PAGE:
Europe weighs costs of imposing sanctions on South Africa. Europe's large investments make nations lukewarm to anti-apartheid action

With the United States Congress pushing for sanctions against South Africa, can Europe be far behind? That's a critical question for South Africa since Europe also has considerable investments in that country. Britain's investments alone are about equal to those of the US.

So far, Europe has done little economically to censure South Africa. Of the major European countries which trade with South Africa, only France has indicated it may consider imposing sanctions against South Africa if the white-ruled republic doesn't end apartheid within two years.

The Swedish, Norwegian, and Danish governments have decided to halt flights to South Africa by the jointly-owned Scandinavian Airlines System (SAS) to express their disapproval of apartheid. For the most part though, South Africa's European trading partners have been surprised at the speed with which the divestiture movement is sweeping the US.

Recent South African raids into Angola and Botswana, as well as the spectacle of white security forces lashing out at rioting black demonstrators, have marred South Africa's image in the US and undermined the Reagan administration's policy of ``constructive engagement.''

Yet despite US outrage at scenes of South African violence fueling demands for sanctions, there hasn't been a comparable groundswell in Europe for divestiture. At least not yet.

Black African nations favor universal sanctions against South Africa, but even many of them still do clandestine business with the nation. African countries imported $1.2 billion worth of South African goods in the first 10 months of 1980.

There is also a feeling among many that sanctions against South Africa might backfire, forcing the country to become more resilient and self-reliant. For instance, as a result of a UN arms embargo, South Africa not only now makes its own arms, but has enough surplus capacity to be a substantial exporter.

The economics of imposing sanctions will probably be the strongest disincentive for most Europeans.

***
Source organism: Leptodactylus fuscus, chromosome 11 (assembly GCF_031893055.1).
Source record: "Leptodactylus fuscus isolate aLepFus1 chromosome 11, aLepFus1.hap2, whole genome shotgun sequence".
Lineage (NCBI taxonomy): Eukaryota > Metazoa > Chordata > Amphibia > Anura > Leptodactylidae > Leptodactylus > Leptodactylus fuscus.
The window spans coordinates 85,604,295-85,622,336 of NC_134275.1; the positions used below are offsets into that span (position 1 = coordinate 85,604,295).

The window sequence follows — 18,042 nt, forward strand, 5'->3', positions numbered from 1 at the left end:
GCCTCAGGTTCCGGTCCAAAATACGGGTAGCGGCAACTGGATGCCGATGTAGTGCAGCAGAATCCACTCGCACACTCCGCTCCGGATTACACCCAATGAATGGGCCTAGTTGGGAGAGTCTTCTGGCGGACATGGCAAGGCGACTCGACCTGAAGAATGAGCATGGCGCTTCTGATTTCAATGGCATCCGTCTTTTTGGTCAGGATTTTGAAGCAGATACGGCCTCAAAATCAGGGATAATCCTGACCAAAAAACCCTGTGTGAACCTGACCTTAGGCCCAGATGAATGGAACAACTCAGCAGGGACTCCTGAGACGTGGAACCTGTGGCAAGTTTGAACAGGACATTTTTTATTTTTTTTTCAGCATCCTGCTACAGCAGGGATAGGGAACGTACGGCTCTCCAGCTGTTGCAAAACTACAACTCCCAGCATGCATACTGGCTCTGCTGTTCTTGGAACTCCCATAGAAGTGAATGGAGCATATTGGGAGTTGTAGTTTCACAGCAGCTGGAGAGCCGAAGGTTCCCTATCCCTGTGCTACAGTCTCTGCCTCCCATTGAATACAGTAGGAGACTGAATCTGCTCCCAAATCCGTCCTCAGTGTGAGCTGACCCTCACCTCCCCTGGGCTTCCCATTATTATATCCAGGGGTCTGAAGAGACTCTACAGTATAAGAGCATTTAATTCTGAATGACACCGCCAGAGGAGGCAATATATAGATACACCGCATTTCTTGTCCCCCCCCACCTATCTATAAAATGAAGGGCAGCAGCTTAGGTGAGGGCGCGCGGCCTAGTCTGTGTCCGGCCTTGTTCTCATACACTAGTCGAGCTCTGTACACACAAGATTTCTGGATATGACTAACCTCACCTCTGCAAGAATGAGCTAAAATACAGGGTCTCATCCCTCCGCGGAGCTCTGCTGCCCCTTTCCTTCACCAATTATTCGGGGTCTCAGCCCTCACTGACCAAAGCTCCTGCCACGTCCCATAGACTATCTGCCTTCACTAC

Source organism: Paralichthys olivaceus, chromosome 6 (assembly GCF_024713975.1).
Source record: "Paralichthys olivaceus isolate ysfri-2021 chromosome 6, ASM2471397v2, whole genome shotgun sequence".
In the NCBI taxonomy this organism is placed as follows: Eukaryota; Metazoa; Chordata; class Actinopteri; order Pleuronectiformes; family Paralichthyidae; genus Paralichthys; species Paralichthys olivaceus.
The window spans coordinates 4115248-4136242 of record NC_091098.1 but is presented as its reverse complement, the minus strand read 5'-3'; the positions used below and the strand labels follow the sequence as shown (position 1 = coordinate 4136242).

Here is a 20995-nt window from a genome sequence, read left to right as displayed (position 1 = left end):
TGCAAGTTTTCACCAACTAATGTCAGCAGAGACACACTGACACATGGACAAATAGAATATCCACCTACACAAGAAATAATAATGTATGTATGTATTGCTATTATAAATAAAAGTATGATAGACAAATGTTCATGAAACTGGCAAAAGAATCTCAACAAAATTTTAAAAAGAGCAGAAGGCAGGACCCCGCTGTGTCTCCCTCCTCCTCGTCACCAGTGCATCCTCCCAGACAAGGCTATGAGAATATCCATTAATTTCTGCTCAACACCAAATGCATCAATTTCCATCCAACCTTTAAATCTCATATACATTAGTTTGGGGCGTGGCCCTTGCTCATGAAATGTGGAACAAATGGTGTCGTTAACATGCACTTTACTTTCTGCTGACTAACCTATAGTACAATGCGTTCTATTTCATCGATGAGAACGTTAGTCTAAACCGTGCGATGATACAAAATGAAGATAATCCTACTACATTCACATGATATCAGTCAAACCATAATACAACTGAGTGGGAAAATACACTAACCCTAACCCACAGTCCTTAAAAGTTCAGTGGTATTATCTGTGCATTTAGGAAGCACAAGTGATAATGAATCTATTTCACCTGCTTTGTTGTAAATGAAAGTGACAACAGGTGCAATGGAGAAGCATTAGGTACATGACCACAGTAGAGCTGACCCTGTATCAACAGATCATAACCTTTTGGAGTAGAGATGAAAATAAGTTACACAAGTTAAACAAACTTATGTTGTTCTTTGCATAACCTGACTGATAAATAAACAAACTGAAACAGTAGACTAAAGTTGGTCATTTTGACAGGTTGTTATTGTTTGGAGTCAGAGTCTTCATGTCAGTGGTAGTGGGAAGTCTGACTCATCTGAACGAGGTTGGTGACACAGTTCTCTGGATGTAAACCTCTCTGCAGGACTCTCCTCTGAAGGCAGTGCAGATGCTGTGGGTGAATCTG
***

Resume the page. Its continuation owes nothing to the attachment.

While the US may take the largest chunk of South Africa's trade (15.7 percent of its imports and 8.3 percent of its exports) the economic costs of sanctions would not be nearly so great as for the major European countries.

Their economies are less robust and more dependent on South Africa, which forms a larger percentage of their markets. While South Africa accounts for only 1 percent of all US investment abroad, it represents as much as 6 to 7 percent of all British foreign investment.

The Institute for European Economic Studies in London says the effect of sanctions on West Germany would be the loss of 130,000 jobs.

The impact would be even greater for Britain, where unemployment is already at 13.5 percent. There, 250,000 jobs would be lost, according to the institute. Other observers put the number of South African-related jobs more conservatively at around 150,000.

One Foreign Office official says that, given Britain's high unemployment, any move to cut trade with South Africa makes no sense.

In certain respects, European trade with South Africa has recently assumed greater not lesser importance.

Partly because of Nigeria's economic problems, South Africa has regained its preeminence as Britain's largest trading partner in Africa.

West German direct investment doubled from over $229 million 1978 to $585 million in 1981.

Directly or indirectly Britain has more than 11 billion (over $14 billion) invested in South Africa, according to its Department of Trade and Industry. This compares to US investments of $13.78 billion.

When total foreign investment in South Africa is broken down, it looks like this: 50 percent comes from the countries of the European Community; 12.8 percent comes from other European countries. North and South America combine to produce an investment percentage of 24.1, with all other countries, including Japan, claiming 13.1 percent.

Admittedly the US is still South Africa's largest trading partner. Last year, US imports amounted to $1.5 billion, and its exports to more than $900 million.

This compares with West Germany (which imported $1.5 billion and exported $441 million), Japan (which imported $1.3 billion and exported $8.6 million), and Britain (which imported $1.1 billion and exported $498 million).

Up until now, foreign investment in South Africa has been generally dictated less by foreign governments' policies toward apartheid than by the political climate prevailing at the time.

The turbulence caused by a crisis in South Africa in 1960 caused a massive outflow of capital. When order was restored it began to flow back.

The big question for political leaders, as much as for banks and large corporations, is whether the recent spate of violence is merely something of the moment or a portent of worse things to come.

While the television screen is filled with pictures of clashes between police and demonstrators as it has been these past few months, the sanctions lobby gains ground. Chart:FOREIGN INVESTMENT IN SOUTH AFRICA European Community (EC): 50% Non-EC, European countries: 12.8% North and South America: 24.1% All other countries, including Japan: 13.1%

When total foreign investment in South Africa is broken down, it looks like this: 50 percent comes from the countries of the European Community; 12.8 percent comes from other European countries. North and South America combine to produce an investment percentage of 24.1, with all other countries claiming 13.1 percent. 30{et

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